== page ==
Well, I'm concerned about ... um ... everything else. From a snake-bitten offensive line to a defense riddled with holes in the back seven. I know new coach Nick Sirianni loves rock-paper-scissors, but don't know much about his potential as a head man. [nfl.com]
If the Eagles do plan on winning their division this season, it's going to have to be Jalen Hurts who gets them there, according to Bleeding Green Nation's John Stolnis. On Tuesday, he wrote that there's a blueprint for the young QB to follow: Donovan McNabb's 2000 season.
McNabb almost single-handedly took the Eagles to an 11-5 record and finished runner-up in the MVP voting that year, second only to Marshall Faulk, who ran for an insane 26 touchdowns that season. McNabb had 3,365 passing yards, 21 TD, 11 INT, completed 58.0% of his passes, and also rushed for 629 yards with 6 scores on the ground. Those wouldn’t be tremendous numbers by today’s standards, but in 2000, they were quite good. And it wasn’t just the production on the back of the football cards. McNabb carried the Eagles to numerous victories throughout the season, many times with his legs. He quickly became one of the most dynamic forces in the NFL, as evidenced by his second-place finish in the MVP vote.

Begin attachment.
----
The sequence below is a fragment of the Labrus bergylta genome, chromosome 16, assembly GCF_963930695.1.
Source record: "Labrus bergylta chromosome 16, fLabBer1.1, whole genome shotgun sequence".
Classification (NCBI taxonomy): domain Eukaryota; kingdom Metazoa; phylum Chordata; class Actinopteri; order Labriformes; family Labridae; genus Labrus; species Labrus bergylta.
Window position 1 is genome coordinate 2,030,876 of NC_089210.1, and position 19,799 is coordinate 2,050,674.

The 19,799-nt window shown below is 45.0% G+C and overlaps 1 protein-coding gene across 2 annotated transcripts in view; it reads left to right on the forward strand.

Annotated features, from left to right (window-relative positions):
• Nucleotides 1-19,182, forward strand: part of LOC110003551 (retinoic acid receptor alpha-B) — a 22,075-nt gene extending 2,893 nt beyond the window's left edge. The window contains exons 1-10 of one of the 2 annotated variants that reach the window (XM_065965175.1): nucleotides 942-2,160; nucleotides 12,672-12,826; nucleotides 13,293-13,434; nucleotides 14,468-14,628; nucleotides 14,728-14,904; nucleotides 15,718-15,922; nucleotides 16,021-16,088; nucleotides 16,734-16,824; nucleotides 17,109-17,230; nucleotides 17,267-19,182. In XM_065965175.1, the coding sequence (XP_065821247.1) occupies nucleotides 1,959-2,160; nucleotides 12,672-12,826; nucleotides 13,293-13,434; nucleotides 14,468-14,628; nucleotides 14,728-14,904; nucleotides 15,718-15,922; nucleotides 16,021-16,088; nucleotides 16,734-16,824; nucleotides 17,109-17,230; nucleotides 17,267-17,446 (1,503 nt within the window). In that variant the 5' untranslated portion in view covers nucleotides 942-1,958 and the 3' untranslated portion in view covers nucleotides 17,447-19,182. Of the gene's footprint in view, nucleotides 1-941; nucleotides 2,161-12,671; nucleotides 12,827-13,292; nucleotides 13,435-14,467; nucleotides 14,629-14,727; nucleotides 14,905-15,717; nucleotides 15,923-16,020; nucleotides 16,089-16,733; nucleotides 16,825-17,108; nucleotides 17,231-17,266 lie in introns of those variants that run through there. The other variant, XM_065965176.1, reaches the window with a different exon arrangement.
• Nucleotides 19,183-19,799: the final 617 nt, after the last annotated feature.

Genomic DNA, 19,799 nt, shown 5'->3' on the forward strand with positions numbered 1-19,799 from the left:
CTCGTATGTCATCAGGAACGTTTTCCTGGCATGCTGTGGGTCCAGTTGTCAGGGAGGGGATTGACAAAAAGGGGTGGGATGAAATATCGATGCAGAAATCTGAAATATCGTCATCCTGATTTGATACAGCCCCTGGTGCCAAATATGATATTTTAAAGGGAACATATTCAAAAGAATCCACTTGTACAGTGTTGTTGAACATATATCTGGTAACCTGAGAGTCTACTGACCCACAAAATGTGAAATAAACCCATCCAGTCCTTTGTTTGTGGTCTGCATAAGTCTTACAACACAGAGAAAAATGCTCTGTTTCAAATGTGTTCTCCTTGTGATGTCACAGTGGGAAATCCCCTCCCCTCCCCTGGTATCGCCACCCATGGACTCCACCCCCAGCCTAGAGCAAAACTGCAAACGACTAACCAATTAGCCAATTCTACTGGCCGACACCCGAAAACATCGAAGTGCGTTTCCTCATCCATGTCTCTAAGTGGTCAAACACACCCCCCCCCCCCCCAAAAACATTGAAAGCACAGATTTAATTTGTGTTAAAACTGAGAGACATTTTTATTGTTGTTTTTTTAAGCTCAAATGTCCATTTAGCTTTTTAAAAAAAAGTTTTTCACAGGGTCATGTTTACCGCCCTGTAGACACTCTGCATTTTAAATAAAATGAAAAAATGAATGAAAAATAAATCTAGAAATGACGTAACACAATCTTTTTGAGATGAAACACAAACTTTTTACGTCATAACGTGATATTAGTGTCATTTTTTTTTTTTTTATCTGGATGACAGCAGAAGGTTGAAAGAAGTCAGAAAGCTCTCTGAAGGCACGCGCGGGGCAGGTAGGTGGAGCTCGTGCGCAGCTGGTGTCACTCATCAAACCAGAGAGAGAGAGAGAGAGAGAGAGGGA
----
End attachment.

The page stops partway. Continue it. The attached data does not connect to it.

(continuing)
Will Hurts have the same kind of impact? It’s hard to predict Jalen finishing runner-up in the MVP vote in his first full season, and it would be unfair to expect it. Still, Hurts has talent. Anyone with eyes who watched the end of the season can see the glimpses are there, glimpses we saw in Donovan McNabb in his rookie season. And while Hurts was not drafted nearly as high as McNabb was, the path to Hurts becoming a franchise quarterback is certainly right in front of him.